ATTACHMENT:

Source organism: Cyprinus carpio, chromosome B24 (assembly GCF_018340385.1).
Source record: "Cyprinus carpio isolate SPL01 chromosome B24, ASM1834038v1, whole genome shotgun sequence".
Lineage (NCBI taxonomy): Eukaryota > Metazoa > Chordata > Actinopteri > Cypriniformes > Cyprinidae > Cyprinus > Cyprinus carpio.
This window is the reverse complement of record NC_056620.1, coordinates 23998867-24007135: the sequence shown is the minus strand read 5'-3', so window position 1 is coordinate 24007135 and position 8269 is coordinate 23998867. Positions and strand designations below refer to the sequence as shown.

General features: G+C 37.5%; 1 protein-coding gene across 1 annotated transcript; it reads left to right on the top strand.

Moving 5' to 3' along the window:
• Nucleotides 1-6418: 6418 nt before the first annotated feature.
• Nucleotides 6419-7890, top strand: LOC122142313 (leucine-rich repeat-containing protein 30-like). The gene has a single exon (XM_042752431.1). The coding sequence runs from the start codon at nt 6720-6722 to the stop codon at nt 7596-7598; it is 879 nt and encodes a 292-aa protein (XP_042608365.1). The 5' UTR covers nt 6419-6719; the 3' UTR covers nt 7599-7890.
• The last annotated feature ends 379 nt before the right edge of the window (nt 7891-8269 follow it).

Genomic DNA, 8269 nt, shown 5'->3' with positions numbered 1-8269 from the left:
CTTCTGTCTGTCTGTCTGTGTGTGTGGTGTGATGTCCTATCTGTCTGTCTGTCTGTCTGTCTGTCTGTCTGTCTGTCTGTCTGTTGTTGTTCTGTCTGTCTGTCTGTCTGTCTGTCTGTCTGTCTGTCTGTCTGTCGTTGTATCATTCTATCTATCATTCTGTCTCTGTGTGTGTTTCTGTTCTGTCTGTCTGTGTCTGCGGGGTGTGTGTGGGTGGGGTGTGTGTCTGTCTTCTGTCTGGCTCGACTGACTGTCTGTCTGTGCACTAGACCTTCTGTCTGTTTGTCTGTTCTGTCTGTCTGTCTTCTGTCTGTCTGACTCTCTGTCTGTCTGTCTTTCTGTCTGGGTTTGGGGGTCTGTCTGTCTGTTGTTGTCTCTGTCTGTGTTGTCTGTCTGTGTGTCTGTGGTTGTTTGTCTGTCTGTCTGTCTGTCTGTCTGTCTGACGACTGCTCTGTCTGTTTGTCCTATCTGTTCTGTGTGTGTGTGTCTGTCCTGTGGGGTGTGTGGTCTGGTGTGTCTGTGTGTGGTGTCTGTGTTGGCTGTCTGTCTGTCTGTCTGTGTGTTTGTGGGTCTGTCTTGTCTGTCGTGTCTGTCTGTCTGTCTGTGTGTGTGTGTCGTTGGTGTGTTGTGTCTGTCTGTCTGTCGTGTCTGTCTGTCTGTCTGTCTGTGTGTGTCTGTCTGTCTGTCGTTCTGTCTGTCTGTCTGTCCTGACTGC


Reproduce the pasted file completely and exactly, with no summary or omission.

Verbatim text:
Source organism: Cyprinus carpio, chromosome B24 (assembly GCF_018340385.1).
Source record: "Cyprinus carpio isolate SPL01 chromosome B24, ASM1834038v1, whole genome shotgun sequence".
Lineage (NCBI taxonomy): Eukaryota > Metazoa > Chordata > Actinopteri > Cypriniformes > Cyprinidae > Cyprinus > Cyprinus carpio.
This window is the reverse complement of record NC_056620.1, coordinates 23998867-24007135: the sequence shown is the minus strand read 5'-3', so window position 1 is coordinate 24007135 and position 8269 is coordinate 23998867. Positions and strand designations below refer to the sequence as shown.

General features: G+C 37.5%; 1 protein-coding gene across 1 annotated transcript; it reads left to right on the top strand.

Moving 5' to 3' along the window:
• Nucleotides 1-6418: 6418 nt before the first annotated feature.
• Nucleotides 6419-7890, top strand: LOC122142313 (leucine-rich repeat-containing protein 30-like). The gene has a single exon (XM_042752431.1). The coding sequence runs from the start codon at nt 6720-6722 to the stop codon at nt 7596-7598; it is 879 nt and encodes a 292-aa protein (XP_042608365.1). The 5' UTR covers nt 6419-6719; the 3' UTR covers nt 7599-7890.
• The last annotated feature ends 379 nt before the right edge of the window (nt 7891-8269 follow it).

Genomic DNA, 8269 nt, shown 5'->3' with positions numbered 1-8269 from the left:
CTTCTGTCTGTCTGTCTGTGTGTGTGGTGTGATGTCCTATCTGTCTGTCTGTCTGTCTGTCTGTCTGTCTGTCTGTCTGTCTGTTGTTGTTCTGTCTGTCTGTCTGTCTGTCTGTCTGTCTGTCTGTCTGTCTGTCGTTGTATCATTCTATCTATCATTCTGTCTCTGTGTGTGTTTCTGTTCTGTCTGTCTGTGTCTGCGGGGTGTGTGTGGGTGGGGTGTGTGTCTGTCTTCTGTCTGGCTCGACTGACTGTCTGTCTGTGCACTAGACCTTCTGTCTGTTTGTCTGTTCTGTCTGTCTGTCTTCTGTCTGTCTGACTCTCTGTCTGTCTGTCTTTCTGTCTGGGTTTGGGGGTCTGTCTGTCTGTTGTTGTCTCTGTCTGTGTTGTCTGTCTGTGTGTCTGTGGTTGTTTGTCTGTCTGTCTGTCTGTCTGTCTGTCTGACGACTGCTCTGTCTGTTTGTCCTATCTGTTCTGTGTGTGTGTGTCTGTCCTGTGGGGTGTGTGGTCTGGTGTGTCTGTGTGTGGTGTCTGTGTTGGCTGTCTGTCTGTCTGTCTGTGTGTTTGTGGGTCTGTCTTGTCTGTCGTGTCTGTCTGTCTGTCTGTGTGTGTGTGTCGTTGGTGTGTTGTGTCTGTCTGTCTGTCGTGTCTGTCTGTCTGTCTGTCTGTGTGTGTCTGTCTGTCTGTCGTTCTGTCTGTCTGTCTGTCCTGACTGC